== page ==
The coronavirus has undoubtedly changed the way we live, but its impact on how we work will echo for years to come. Although some office workers will make their reentrance into the workplace over the next few weeks as restrictions are lifted, the workforce as whole will be changed for good.
In-person meetings may become less common as most companies have the infrastructure to update workers through email or instant messaging tools.
“People have been more patient in learning new technologies and engaging with them, simply because they’ve had to,” said Nadjia Yousif, managing director and partner of Boston Consulting’s London office.
Traditional office buildings may also be seen more as status symbols that are reserved for executives that afford the real estate. This could also lead to these offices being used more as conference centers for company gatherings, with focused work continuing to be done remotely.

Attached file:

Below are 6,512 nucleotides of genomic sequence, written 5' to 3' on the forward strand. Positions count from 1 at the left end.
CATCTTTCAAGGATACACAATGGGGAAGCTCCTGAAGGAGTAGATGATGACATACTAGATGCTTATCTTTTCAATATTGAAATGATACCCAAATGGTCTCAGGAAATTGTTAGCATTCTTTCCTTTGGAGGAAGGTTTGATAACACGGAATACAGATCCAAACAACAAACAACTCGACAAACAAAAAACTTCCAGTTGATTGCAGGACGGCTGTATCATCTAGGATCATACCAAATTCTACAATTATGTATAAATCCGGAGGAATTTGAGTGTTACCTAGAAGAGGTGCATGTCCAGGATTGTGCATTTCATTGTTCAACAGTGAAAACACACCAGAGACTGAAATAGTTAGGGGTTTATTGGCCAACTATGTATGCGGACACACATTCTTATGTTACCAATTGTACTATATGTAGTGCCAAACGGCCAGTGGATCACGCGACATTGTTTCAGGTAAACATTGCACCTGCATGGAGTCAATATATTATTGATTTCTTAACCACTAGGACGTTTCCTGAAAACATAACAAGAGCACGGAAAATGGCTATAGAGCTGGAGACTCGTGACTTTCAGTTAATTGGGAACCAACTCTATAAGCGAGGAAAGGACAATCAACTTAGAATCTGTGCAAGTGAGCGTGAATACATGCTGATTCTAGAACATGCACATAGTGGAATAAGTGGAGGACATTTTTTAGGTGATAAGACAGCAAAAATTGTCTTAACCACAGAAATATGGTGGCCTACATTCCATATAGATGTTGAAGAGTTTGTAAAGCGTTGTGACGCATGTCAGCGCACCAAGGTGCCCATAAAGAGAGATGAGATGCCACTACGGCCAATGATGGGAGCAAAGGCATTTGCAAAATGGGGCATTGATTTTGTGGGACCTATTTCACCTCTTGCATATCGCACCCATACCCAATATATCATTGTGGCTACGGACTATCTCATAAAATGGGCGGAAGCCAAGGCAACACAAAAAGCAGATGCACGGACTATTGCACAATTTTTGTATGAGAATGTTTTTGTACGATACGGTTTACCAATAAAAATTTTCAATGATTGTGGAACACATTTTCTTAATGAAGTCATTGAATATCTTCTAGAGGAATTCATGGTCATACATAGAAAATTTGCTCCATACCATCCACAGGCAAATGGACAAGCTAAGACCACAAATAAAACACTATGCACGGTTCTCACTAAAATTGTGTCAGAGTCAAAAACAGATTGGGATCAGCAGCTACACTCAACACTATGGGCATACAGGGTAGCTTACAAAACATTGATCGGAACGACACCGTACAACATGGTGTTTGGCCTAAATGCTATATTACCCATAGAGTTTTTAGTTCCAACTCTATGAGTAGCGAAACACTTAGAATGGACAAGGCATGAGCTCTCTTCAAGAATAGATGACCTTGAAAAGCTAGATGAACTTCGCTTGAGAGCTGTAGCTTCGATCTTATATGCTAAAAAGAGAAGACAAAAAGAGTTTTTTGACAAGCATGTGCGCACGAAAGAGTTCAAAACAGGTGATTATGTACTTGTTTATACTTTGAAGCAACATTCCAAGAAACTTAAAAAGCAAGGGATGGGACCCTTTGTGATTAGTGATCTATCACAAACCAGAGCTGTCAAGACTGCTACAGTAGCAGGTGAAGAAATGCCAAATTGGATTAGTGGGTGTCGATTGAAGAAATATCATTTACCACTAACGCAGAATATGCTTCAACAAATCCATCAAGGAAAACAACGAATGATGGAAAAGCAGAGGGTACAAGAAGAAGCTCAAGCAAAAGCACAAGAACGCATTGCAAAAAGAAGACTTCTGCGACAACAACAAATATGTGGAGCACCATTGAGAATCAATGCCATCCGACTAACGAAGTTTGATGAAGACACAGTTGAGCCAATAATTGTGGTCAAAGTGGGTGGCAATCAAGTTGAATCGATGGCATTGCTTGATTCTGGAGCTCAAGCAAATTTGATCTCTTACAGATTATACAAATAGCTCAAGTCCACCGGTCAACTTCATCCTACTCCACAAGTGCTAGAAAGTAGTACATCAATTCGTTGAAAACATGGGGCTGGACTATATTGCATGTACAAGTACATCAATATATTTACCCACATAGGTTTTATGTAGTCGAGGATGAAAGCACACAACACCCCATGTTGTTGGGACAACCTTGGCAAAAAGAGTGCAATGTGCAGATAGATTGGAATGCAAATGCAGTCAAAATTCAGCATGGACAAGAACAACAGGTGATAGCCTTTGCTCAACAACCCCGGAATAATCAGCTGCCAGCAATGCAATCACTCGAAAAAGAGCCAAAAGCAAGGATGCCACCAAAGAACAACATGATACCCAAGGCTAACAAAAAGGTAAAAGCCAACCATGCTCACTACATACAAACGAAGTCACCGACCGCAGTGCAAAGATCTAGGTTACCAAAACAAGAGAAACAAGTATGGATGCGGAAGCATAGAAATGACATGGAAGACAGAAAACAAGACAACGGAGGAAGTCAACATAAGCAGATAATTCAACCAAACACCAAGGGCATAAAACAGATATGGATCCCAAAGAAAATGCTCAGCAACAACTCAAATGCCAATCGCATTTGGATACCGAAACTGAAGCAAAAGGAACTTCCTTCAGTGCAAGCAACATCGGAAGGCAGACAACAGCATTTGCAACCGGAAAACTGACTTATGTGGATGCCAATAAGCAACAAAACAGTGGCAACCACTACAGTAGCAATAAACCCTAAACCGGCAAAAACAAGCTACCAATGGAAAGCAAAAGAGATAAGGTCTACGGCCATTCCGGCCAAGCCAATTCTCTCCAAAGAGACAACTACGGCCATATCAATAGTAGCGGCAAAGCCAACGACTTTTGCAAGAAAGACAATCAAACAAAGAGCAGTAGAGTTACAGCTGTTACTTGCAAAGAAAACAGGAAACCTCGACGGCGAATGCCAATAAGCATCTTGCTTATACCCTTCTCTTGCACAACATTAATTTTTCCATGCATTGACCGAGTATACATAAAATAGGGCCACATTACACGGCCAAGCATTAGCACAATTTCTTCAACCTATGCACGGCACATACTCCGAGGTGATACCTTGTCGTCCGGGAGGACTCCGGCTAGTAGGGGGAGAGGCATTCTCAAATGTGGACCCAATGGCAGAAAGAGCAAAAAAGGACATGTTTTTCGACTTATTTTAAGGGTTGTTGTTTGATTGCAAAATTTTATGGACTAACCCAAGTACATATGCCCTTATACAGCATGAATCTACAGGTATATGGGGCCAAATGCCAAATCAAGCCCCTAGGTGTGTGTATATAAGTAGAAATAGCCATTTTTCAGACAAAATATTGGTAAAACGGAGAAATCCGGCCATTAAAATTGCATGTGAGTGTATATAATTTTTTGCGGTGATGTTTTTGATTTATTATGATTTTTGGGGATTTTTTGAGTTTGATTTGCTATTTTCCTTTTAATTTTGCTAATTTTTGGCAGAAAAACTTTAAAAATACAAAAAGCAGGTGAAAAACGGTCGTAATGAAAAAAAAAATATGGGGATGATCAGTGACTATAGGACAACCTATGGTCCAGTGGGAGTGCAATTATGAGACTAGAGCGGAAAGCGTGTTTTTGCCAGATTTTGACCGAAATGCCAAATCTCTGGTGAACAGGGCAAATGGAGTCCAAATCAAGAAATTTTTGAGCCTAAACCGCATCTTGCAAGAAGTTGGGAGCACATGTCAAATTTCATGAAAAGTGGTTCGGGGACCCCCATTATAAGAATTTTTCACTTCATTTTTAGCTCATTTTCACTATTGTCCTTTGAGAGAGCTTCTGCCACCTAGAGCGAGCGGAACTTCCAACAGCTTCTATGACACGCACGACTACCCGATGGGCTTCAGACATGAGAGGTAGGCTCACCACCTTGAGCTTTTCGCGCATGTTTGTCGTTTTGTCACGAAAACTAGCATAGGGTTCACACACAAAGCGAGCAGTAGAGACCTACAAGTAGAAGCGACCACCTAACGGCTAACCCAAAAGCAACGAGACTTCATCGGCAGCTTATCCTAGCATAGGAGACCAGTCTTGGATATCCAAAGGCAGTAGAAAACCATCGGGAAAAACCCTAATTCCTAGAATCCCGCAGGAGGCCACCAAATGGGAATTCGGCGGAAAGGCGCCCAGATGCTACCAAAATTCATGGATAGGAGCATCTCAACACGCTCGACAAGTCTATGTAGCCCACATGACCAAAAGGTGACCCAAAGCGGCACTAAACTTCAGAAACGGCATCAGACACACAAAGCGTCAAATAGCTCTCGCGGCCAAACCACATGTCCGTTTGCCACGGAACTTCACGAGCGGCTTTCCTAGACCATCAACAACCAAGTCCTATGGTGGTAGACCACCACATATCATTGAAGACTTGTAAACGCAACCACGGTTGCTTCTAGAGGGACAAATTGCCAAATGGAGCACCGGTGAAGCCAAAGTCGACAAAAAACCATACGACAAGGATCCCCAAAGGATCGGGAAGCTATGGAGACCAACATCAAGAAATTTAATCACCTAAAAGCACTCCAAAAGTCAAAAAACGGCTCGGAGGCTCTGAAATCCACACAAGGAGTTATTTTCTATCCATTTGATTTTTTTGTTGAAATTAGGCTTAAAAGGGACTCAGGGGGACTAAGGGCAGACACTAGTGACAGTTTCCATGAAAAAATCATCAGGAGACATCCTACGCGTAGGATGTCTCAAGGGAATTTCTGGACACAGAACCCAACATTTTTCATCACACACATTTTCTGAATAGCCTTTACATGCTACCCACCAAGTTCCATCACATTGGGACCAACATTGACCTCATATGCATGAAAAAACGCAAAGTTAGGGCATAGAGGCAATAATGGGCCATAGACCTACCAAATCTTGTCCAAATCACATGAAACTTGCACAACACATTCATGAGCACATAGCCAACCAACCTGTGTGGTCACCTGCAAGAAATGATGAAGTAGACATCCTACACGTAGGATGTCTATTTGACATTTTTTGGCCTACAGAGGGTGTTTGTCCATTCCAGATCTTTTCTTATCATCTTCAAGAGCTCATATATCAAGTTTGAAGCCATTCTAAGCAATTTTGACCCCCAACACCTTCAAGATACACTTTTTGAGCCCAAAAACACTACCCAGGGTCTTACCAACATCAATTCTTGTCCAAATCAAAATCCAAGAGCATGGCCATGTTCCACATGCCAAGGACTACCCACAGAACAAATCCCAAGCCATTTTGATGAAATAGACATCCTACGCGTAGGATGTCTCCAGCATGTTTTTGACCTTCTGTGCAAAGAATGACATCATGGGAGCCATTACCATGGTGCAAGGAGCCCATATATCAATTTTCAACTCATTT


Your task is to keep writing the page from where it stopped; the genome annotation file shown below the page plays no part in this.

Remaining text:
Additionally, shared offices that feature open floor plans will undergo some changes, with desks more spaced out, cleaning products being more readily available and partitions being implemented. Touchless technology, such as door sensors and automatic sinks, will also become essential to keep workers safe.
Workers can also expect to be required to wear face masks when in an office as many governments have already encouraged people to do so when in public.
Additionally, as home and work responsibilities become more muddled, employers will likely become more flexible about work schedules.
“For most office-type work, you can absolutely do your work remotely, and with technology, you can build it around your schedule,” said Julie Kratz, a career coach.